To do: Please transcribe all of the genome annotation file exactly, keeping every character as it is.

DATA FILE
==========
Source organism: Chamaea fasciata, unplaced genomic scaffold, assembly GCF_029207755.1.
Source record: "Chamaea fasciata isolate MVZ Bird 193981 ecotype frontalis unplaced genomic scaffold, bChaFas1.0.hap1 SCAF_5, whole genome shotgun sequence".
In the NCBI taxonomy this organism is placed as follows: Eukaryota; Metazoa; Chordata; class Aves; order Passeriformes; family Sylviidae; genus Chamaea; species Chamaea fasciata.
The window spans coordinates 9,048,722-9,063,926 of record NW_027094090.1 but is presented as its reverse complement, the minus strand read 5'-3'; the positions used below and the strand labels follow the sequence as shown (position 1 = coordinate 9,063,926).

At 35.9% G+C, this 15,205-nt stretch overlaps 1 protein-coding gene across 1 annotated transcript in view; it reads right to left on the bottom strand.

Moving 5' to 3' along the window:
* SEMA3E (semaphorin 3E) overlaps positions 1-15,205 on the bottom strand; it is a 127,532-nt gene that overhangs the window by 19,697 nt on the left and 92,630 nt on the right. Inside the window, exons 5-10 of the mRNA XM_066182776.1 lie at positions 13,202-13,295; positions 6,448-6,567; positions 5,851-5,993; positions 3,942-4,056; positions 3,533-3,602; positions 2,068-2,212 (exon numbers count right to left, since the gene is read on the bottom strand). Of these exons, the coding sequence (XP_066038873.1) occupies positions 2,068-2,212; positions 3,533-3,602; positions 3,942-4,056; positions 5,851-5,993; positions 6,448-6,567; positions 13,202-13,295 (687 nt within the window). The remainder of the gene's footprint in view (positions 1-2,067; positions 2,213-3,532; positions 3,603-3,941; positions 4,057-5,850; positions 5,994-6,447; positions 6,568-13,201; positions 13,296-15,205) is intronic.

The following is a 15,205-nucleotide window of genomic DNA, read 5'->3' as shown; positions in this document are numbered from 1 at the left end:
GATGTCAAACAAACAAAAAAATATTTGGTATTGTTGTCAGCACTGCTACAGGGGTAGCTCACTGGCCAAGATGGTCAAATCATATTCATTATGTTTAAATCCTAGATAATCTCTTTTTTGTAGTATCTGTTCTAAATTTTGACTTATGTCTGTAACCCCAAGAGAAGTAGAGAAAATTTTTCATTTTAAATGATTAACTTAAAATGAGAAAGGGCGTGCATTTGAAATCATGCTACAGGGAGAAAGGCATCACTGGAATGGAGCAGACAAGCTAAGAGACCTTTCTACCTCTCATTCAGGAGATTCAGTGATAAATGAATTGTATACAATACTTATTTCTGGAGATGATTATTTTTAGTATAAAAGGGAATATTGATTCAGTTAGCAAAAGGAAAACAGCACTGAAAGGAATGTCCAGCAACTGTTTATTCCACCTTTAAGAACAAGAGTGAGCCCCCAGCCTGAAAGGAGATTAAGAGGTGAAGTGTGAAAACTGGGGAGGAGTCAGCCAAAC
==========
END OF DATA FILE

Source organism: Chamaea fasciata, unplaced genomic scaffold, assembly GCF_029207755.1.
Source record: "Chamaea fasciata isolate MVZ Bird 193981 ecotype frontalis unplaced genomic scaffold, bChaFas1.0.hap1 SCAF_5, whole genome shotgun sequence".
In the NCBI taxonomy this organism is placed as follows: Eukaryota; Metazoa; Chordata; class Aves; order Passeriformes; family Sylviidae; genus Chamaea; species Chamaea fasciata.
The window spans coordinates 9,048,722-9,063,926 of record NW_027094090.1 but is presented as its reverse complement, the minus strand read 5'-3'; the positions used below and the strand labels follow the sequence as shown (position 1 = coordinate 9,063,926).

At 35.9% G+C, this 15,205-nt stretch overlaps 1 protein-coding gene across 1 annotated transcript in view; it reads right to left on the bottom strand.

Moving 5' to 3' along the window:
* SEMA3E (semaphorin 3E) overlaps positions 1-15,205 on the bottom strand; it is a 127,532-nt gene that overhangs the window by 19,697 nt on the left and 92,630 nt on the right. Inside the window, exons 5-10 of the mRNA XM_066182776.1 lie at positions 13,202-13,295; positions 6,448-6,567; positions 5,851-5,993; positions 3,942-4,056; positions 3,533-3,602; positions 2,068-2,212 (exon numbers count right to left, since the gene is read on the bottom strand). Of these exons, the coding sequence (XP_066038873.1) occupies positions 2,068-2,212; positions 3,533-3,602; positions 3,942-4,056; positions 5,851-5,993; positions 6,448-6,567; positions 13,202-13,295 (687 nt within the window). The remainder of the gene's footprint in view (positions 1-2,067; positions 2,213-3,532; positions 3,603-3,941; positions 4,057-5,850; positions 5,994-6,447; positions 6,568-13,201; positions 13,296-15,205) is intronic.

The following is a 15,205-nucleotide window of genomic DNA, read 5'->3' as shown; positions in this document are numbered from 1 at the left end:
GATGTCAAACAAACAAAAAAATATTTGGTATTGTTGTCAGCACTGCTACAGGGGTAGCTCACTGGCCAAGATGGTCAAATCATATTCATTATGTTTAAATCCTAGATAATCTCTTTTTTGTAGTATCTGTTCTAAATTTTGACTTATGTCTGTAACCCCAAGAGAAGTAGAGAAAATTTTTCATTTTAAATGATTAACTTAAAATGAGAAAGGGCGTGCATTTGAAATCATGCTACAGGGAGAAAGGCATCACTGGAATGGAGCAGACAAGCTAAGAGACCTTTCTACCTCTCATTCAGGAGATTCAGTGATAAATGAATTGTATACAATACTTATTTCTGGAGATGATTATTTTTAGTATAAAAGGGAATATTGATTCAGTTAGCAAAAGGAAAACAGCACTGAAAGGAATGTCCAGCAACTGTTTATTCCACCTTTAAGAACAAGAGTGAGCCCCCAGCCTGAAAGGAGATTAAGAGGTGAAGTGTGAAAACTGGGGAGGAGTCAGCCAAAC